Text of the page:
In the absence of concerted social policy measures, infant mortality and other risks faced by poor Americans are unlikely to diminish in the near future. Using the Gini index (a measure of income concentration), the U.S. Bureau of the Census reported that income inequalities within the country increased by 16 percent between 1968 and 1992. Even greater inequalities have developed since 1992: Between 1968 and 1994 the rate of increase in U.S. income inequality was over 22 percent (Weinberg 1996). At the same time, the percentage of Americans with incomes below the poverty line also increased—from 11.7 percent in 1979 to 13.3 percent in 1997 (Dalaker and Naifeh 1997).


Traditional distinctions between "family" and nonfamily" are increasingly challenged. Though still a relatively small proportion of all households (about 4 percent; U.S. Bureau of the Census 1998), the number of cohabiting heterosexual couples has increased greatly in the past several decades. Marriage between homosexuals is not legally recognized, but some have elected to adopt each other legally, and a growing number are raising children. In addition to the "traditional" nuclear family form of two parents with children, other family types can be expected to continue in the future. These include single parents, blended families resulting from remarriage, and households in which other relatives such as grandparents reside.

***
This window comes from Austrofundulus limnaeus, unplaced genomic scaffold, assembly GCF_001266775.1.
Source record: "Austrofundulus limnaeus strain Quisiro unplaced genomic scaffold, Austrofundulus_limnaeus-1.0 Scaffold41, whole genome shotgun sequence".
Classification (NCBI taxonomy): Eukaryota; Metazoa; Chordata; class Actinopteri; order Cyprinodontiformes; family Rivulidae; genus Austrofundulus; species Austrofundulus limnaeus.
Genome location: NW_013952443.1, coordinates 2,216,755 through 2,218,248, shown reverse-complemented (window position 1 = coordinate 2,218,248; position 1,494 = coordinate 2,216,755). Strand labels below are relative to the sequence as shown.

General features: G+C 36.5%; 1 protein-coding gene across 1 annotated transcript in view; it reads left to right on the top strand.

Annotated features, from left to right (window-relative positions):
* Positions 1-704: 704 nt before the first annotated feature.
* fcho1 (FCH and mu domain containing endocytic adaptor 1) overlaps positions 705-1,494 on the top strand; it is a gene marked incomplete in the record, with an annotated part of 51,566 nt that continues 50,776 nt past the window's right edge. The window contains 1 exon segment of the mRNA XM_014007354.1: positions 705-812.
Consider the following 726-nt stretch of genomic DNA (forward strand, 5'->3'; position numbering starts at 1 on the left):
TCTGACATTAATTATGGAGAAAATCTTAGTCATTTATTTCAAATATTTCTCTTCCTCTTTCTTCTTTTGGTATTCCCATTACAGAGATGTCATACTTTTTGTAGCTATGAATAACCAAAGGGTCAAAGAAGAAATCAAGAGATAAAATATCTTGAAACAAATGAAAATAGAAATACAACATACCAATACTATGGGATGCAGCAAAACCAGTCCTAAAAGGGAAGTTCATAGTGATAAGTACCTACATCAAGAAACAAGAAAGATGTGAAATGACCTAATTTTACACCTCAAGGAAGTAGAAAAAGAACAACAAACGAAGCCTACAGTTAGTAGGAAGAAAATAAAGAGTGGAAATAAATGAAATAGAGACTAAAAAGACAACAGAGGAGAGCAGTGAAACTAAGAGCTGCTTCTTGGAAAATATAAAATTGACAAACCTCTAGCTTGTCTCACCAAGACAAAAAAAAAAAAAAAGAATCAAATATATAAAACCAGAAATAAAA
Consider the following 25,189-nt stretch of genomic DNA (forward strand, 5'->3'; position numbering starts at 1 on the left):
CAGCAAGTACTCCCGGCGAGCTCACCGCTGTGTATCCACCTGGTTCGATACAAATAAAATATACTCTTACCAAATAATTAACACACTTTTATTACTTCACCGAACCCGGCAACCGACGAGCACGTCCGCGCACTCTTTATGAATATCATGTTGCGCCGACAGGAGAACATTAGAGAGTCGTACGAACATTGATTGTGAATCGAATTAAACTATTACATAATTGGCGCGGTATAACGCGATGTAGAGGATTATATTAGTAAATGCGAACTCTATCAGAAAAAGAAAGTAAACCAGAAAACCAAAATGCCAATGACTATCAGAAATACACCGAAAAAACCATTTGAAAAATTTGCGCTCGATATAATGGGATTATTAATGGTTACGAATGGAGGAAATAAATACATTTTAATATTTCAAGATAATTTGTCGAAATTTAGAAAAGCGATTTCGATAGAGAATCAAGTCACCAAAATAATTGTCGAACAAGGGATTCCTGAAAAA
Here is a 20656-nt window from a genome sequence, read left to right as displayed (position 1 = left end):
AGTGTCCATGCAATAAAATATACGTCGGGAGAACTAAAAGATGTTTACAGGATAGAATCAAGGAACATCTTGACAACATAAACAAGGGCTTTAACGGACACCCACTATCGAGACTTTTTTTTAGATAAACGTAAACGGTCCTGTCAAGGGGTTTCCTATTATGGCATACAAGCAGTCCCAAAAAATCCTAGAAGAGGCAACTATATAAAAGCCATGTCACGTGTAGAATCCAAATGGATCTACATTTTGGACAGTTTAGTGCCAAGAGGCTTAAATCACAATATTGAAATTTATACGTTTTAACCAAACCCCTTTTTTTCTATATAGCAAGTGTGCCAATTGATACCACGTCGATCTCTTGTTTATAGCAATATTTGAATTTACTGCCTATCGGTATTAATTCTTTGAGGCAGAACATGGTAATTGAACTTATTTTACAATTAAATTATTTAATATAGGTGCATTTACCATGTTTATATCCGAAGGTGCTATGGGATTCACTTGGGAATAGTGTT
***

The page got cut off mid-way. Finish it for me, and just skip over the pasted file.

Increased longevity has brought about some of the most important changes in American family life over the past century. Children are more likely than ever before to interact with their grandparents. Further, many persons are becoming grandparents while their own parents are still alive (Uhlenberg 1986). Research has documented the prevalence and importance of social interaction, emotional support, financial help, and other assistance between the generations. For all types of American families, indications are that high levels of interaction and assistance between the generations will continue in the future. It remains to be seen how U.S. social policy will respond to the needs of family care-providers, and to the needs of poor Americans and their families, in the years to come.